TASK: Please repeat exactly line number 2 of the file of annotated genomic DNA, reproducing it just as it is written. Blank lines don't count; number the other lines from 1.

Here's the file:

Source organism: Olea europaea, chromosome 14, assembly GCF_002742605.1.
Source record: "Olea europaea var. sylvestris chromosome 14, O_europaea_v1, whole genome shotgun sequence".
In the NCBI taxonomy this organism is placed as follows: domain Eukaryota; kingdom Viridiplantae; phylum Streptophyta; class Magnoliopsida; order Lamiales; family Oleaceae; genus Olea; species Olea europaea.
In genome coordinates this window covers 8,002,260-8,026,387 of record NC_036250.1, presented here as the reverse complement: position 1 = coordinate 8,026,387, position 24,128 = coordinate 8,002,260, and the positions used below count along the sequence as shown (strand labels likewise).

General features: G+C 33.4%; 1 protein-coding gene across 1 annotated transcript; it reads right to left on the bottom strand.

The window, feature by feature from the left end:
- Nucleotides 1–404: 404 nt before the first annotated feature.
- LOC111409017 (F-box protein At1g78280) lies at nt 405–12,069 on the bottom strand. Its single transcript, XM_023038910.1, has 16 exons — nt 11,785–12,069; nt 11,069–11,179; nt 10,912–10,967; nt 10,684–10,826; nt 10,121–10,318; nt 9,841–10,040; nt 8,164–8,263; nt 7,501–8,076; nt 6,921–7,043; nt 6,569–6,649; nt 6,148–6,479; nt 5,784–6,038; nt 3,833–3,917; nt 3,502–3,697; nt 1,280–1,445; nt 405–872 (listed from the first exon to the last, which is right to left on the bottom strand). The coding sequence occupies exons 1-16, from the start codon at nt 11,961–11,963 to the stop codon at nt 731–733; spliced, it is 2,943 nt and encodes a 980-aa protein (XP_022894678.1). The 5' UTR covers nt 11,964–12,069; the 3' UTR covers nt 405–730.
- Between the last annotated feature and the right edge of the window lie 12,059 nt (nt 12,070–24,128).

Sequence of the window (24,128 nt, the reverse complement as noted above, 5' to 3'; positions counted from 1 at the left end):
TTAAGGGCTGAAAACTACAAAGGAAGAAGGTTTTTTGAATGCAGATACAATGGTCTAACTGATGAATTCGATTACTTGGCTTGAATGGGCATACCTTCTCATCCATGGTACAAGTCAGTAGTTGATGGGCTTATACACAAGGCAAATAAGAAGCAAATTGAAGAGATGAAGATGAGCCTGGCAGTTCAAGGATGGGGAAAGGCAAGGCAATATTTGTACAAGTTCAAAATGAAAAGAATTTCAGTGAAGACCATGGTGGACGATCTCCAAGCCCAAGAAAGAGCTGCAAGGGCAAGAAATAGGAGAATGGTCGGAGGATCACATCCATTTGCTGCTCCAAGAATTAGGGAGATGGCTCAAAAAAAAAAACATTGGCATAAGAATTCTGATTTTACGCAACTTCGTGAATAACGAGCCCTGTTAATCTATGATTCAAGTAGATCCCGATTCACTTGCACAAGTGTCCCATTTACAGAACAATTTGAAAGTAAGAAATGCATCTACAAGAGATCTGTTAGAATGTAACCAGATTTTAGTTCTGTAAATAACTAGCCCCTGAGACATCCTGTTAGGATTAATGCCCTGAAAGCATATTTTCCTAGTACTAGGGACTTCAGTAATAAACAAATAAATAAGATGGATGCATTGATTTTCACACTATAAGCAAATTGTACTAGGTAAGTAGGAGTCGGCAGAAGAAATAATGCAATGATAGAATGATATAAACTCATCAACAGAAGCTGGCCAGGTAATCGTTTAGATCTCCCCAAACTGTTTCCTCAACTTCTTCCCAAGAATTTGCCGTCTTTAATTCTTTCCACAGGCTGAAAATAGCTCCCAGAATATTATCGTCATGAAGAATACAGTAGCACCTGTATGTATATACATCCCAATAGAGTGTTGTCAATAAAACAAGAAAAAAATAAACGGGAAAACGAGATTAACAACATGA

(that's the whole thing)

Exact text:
Source record: "Olea europaea var. sylvestris chromosome 14, O_europaea_v1, whole genome shotgun sequence".